The PMI-ACP® credential is the Project Management Institute (PMI) fastest growing credential. “ACP” is short for “Agile Certified Practitioner“ – the credential tests for and demonstrates understanding and experience with agile approaches.
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I’ve been getting a number of questions about possible changes to the PMI Agile Certified Practitioner (PMI-ACP)® exam. This is understandable, since the newly released A Guide to the Project Management Body of Knowledge (PMBOK® Guide) – Sixth Edition included an agile appendix and came bundled with the new Agile Practice Guide. Also, the Project Management Institute (PMI) has listed a 2018 “exam update” for the PMI-ACP credential on their Registered Education Provider (REP) website. Despite this, there are no changes that will affect someone who is studying to take the exam.
We teach prioritization techniques in many of our classes and many of the conversations we have at conferences and meetings are about how challenging it can be to get a group of people to agree on project priorities or even individual aspects of a product. As I was working on my 2017 strategic plan, I decided to write a short post on prioritization and metrics.
As a program manager at RMC Learning Solutions I have to prioritize projects and make recommendations to my management. We have many ideas for new courses, products, and services which are competing for our time. Prioritizing requires us to assess the expected value of an idea against its expected cost and then compare it to other ideas.
One Attendee’s Perspective from the Agile 2015 Conference
While attending the Agile 2015 conference in August, I heard a lot of discussion about pure agile teams, waterfall teams, and a combination of the two. A number of the presenters stressed the importance of being a 100 percent dedicated agile team. They stated that the only way to be successful is to make sure your team or company follows the Scrum/Kanban/XP/etc. methodology in its purest form. Other presenters called out these statements as false and went on to discuss numerous examples of blended approaches that have worked at their company or with their clients. How can an organization trying to understand agile figure out the best approach when so many experts in the field have different opinions?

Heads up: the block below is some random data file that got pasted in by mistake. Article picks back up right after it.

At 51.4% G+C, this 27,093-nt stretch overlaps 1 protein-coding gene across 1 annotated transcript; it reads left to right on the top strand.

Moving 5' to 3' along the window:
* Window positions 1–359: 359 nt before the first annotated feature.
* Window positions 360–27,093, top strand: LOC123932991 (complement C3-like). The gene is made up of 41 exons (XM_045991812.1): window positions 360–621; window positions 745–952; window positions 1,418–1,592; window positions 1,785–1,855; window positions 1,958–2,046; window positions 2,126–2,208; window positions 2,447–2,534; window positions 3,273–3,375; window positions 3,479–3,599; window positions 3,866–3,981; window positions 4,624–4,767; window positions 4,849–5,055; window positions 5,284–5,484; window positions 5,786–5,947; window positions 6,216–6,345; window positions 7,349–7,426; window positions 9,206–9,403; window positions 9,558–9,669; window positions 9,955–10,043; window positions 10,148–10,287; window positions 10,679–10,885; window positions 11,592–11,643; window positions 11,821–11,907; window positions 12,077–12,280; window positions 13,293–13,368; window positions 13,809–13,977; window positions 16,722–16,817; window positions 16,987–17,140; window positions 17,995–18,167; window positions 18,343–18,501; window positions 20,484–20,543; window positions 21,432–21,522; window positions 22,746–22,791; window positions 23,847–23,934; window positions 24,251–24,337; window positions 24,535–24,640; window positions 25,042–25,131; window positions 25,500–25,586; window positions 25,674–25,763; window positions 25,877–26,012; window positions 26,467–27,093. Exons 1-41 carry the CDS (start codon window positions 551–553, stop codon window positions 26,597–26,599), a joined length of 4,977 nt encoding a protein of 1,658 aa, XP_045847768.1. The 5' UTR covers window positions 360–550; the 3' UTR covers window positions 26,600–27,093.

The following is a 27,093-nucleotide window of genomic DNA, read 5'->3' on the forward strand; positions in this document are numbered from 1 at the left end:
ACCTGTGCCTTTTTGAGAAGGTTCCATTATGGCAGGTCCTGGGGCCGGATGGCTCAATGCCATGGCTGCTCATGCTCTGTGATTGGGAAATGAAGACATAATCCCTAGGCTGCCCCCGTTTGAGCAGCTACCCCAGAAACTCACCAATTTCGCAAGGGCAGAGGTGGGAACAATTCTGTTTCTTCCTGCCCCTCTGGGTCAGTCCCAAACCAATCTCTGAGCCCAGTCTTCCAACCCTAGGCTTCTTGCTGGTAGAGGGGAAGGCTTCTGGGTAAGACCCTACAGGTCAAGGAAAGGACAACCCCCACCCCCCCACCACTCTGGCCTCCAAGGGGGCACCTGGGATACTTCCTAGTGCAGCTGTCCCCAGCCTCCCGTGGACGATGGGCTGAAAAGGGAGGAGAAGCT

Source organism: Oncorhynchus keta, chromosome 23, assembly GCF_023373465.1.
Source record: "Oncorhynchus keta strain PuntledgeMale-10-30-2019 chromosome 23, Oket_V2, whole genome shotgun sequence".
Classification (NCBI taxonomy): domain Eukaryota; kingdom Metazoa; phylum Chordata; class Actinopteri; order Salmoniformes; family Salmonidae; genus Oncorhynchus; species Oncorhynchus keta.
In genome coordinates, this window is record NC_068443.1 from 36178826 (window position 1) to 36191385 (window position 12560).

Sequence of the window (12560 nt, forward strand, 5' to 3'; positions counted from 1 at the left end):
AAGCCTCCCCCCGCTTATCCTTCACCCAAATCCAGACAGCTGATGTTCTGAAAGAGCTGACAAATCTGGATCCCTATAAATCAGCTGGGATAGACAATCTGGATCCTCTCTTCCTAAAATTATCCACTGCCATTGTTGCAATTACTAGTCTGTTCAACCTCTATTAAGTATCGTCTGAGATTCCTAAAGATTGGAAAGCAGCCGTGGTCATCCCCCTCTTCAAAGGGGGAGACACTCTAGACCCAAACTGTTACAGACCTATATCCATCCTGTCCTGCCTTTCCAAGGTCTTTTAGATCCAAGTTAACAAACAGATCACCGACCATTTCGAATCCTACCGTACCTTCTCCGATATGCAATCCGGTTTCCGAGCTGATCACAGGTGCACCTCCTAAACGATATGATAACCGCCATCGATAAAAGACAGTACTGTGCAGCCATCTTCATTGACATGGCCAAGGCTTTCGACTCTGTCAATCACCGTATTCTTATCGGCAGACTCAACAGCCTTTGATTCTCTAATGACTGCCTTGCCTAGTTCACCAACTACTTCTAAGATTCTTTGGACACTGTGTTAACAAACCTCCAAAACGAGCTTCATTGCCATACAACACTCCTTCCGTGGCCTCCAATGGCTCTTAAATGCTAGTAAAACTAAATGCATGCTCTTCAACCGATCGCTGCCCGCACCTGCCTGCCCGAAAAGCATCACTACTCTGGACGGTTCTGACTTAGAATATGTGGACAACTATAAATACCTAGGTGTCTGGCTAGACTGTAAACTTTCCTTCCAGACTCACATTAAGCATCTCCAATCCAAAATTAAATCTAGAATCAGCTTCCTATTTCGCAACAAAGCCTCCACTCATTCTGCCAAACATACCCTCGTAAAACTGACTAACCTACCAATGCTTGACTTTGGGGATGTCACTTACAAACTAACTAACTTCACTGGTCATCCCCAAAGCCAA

Most agile approaches don’t include the role of the business analyst (BA) or even discuss any analysis work. Analysis is the process of understanding needs, finding the root cause of problems, and brainstorming about the best solutions. This is a critical-thinking process that considers impacts and ramifications before acting. And this is the expertise of a business analyst.
I enjoyed the Business Analyst World Conference in Atlanta last month and presented “Confessions of a Reluctant Agilist” to a group of Business Analysts. I asked everyone to write down one reason they are reluctant to use agile approaches, and then encouraged the attendees to be more open about the possibilities for success using these new approaches. It’s interesting to see where the reluctance is coming from. Much of it seems to be related to myths about agile rather than facts. Here are some of the reasons reported.
Servant leadership is one of the critical success factors in agile approaches to product development. The behaviors associated with servant leadership are not new, but they are very difficult to implement. One aspect of servant leadership is the ability to allow team members to choose their own work and get it done using their own approach. Many managers feel that letting a team “self-organize” or “self-manage” is pretty risky. As a manager, when I first read about the benefits of a “self-directing” team, it sounded like a great idea. But when I had to step back and let my team figure how to get things done on their own, it took great discipline.